Prepare Today For the Year 2K

By , Staff writer of The Christian Science Monitor

The next 417 days will bring either the Reckoning, or just another weekend - depending on whom you ask.

The year-2000 computer bug, also known as Y2K, will probably affect most people. The only question is, how much.

When some computers crash as the calendar hits Jan. 1, 2000, it almost certainly won't bring the Armageddon envisioned by some, experts say.

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Y2K presents a problem because computer programmers over the past three decades have shortened dates. They've told computers to recognize "98" as 1998, for example. But the concern is that when the year 2000 arrives, some computers may mistake it for 1900.

So any computer that relies on some calendar function - such as bank computers that print checks, Wall Street computers that track transactions, and shipping computers that schedule supertankers - could miscalculate or even shut down.

The potential consequences range from disruptive to disastrous, and institutions are spending billions on solutions.

But they aren't the only ones who should be planning for the event. Consumers and investors, say experts, can take some basic steps to prevent important information from being lost.

"We have to think about contingency planning," says Ed Yardeni, chief economist at Deutsche Bank Securities in New York, but "not survivalist behavior."

Contingency planning for your finances starts with organizing all those monthly bank statements, says Louis Barton, program director for Y2K with Frost Bank in San Antonio, Texas. Know where they are so if a bank's computer loses track of your money, you can prove that you had it.

The same applies to statements from credit-card, brokerage, and insurance companies and others - even your retirement savings plan at work.

If a computer currently keeps track of important information, make sure you have a hard-copy backup. Because if your broker's computers see that on Nov. 2, 1998 you bought 100 shares of IBM, it may not know you own them if it decides that the year 2000 is really the year 1900.

The problem is serious enough that it could paralyze pockets of corporate America. Chrysler, for example, last summer tested computers at one plant for Y2K problems and found that they worked fine - except for the automated security system, which locked everyone out.

So Mr. Yardeni says individual investors should tilt their portfolios away from stocks toward bonds and cash - money-market mutual funds and savings accounts - 40 percent bonds, 25 percent cash, and 15 percent stocks. In any case, cashing in all your investments will only compound the problem, experts, say.

Remember New Year's is a long weekend, Mr. Barton says, and criminals are already onto this. "If you're worried about [losing] money, you sure don't want it in your possession" in cash, he says. It's safer in the bank.

The best approach to identifying your vulnerability is to make a list of all the ways you depend on technology, Barton says. Identify which electronic products rely on calendars, and which would bring the biggest hardships if they failed.

Many home appliances may be a nuisance to reset, but they will work, he says. Automakers say cars should run fine, because their chips don't rely on a calendar.

The biggest problem consumers may face, Barton says, is with personal financial software, especially if they bank online. Y2K could cause payments not to register, for instance.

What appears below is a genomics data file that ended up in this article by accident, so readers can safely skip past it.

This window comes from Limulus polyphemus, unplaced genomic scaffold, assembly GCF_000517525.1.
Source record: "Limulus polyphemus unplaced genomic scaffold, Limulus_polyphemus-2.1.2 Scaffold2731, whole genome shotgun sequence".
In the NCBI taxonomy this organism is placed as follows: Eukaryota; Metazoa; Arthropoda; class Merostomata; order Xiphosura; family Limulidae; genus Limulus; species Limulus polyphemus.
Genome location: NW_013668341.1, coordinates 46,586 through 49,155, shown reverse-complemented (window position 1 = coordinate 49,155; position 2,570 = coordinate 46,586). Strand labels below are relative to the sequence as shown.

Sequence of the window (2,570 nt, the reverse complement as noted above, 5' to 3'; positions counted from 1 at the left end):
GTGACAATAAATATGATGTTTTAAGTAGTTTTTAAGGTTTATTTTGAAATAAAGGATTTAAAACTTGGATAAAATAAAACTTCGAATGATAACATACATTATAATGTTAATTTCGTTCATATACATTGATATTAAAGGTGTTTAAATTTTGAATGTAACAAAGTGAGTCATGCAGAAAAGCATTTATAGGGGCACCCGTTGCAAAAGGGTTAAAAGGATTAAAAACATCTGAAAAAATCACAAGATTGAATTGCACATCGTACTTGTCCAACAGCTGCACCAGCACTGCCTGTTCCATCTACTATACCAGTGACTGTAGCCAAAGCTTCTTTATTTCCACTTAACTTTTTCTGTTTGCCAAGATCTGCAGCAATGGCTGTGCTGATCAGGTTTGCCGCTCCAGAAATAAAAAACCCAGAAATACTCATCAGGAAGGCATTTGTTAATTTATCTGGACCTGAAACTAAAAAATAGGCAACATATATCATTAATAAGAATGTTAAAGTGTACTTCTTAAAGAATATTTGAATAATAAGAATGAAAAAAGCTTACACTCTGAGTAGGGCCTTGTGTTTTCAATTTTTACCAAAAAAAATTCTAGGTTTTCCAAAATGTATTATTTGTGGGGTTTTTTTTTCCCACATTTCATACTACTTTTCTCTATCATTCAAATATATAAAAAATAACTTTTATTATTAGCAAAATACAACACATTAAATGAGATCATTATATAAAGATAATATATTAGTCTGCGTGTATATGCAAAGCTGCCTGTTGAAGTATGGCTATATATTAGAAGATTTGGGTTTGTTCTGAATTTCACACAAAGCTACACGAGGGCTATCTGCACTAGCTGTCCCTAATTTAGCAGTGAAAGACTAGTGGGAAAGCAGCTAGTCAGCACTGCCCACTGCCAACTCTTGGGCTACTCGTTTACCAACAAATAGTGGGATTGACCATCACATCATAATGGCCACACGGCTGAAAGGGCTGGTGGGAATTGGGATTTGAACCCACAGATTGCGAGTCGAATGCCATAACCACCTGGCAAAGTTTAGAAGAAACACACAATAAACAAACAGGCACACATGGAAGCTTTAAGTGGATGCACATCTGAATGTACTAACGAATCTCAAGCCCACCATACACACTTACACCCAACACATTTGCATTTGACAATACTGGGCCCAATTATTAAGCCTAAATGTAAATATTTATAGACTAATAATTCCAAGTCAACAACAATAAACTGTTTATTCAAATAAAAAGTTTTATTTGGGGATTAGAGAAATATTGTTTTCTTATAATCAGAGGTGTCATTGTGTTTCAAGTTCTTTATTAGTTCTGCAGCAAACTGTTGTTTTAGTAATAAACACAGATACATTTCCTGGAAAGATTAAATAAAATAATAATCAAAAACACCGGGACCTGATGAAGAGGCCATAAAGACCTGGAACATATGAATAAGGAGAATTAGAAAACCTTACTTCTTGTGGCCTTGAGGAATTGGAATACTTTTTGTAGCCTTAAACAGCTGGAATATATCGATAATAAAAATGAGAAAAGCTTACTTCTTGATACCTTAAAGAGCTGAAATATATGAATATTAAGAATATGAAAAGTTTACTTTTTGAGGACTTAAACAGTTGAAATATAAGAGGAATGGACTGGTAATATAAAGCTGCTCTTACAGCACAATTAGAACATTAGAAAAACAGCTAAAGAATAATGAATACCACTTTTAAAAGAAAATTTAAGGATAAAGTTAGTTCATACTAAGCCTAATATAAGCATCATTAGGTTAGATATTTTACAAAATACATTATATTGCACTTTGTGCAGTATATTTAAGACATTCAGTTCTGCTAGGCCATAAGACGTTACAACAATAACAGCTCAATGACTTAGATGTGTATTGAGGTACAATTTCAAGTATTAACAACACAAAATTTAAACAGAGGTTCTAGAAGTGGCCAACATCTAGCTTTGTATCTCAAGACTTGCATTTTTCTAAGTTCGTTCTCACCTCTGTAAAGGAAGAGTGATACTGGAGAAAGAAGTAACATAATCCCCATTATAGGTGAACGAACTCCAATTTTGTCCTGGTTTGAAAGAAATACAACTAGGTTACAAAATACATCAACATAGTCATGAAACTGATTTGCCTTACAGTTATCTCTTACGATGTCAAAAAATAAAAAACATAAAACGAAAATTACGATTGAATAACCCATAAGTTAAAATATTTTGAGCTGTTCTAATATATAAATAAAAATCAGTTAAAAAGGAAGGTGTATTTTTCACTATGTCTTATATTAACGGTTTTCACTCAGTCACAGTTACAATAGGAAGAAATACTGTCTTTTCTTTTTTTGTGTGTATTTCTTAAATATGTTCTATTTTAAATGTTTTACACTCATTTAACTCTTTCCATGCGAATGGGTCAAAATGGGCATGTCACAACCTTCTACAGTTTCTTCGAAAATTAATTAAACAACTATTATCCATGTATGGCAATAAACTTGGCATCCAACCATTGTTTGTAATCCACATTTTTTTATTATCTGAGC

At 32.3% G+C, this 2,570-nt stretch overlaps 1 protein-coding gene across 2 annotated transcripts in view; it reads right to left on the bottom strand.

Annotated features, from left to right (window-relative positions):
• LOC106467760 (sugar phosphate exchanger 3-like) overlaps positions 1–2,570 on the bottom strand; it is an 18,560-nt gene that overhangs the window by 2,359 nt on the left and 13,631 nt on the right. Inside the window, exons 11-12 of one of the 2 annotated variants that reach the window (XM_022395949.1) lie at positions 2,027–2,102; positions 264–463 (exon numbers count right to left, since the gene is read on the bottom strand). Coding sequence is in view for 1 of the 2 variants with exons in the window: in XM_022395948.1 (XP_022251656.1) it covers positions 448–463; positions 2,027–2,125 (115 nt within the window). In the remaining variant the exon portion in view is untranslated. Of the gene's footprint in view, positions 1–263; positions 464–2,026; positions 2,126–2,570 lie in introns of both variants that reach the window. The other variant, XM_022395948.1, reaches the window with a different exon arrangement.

Banks themselves are likely to have their computers fixed, experts agree.

The question is whether they will have electricity to run the computers, Yardeni says. Like many industries, power companies belong to an electronic daisy chain.

"Even if the local utility is compliant, it's not good enough if they don't get oil, and ships don't get to port," says Yardeni. The oil industry is among the most automated in the US, and he worries that parts of the country may lose power.

The electric industry has responded by talking with suppliers and transportation companies, and stockpiling coal, oil, and natural gas, says John Arnold, chief technology officer for the Edison Electric Institute in Washington.

IMPERATIVE Y2K RECOMMENDATIONS

* Replace pre-Pentium PCs.

* Upgrade or replace PC software written before 1998.

* Contact the makers of your software and obtain written assurance of Y2K compliance.

Other recommendations

* Make sure your bank will be compliant by the end of 1999. If not, move your money to banks that will.

* Contact companies that installed programmable thermostats and security devices.

* Obtain a copy of your credit report before and after Jan. 1, 2000.

* Ask state insurance regulators if your insurance company is Y2K compliant.

* Submit Medicare claims early in 1999.

* Keep 1999 bank and credit card statements and pay stubs.

* Request a copy of your Social Security personal earnings and benefits statement listing annual earnings and future benefits before and after Jan. 1, 2000.

* Request copies of your last five years' tax returns from the IRS if you don't already have them. (Use form 4506.)

* Carry credit cards that expire before 2000 to use in swiping devices that can't read dates after 2000.

Dec. 31, 1999 Recommendations

* Get a full tank of gas.

* Backup all software and data files on your computer.

* Make hard copies of financial records.

* Do not take an elevator near midnight.

* Keep a couple of weeks' spending money in case your ATM is temporarily down

* Stay away from potentially hazardous sites such as airports and nuclear plants.

* Unplug electrical devices.

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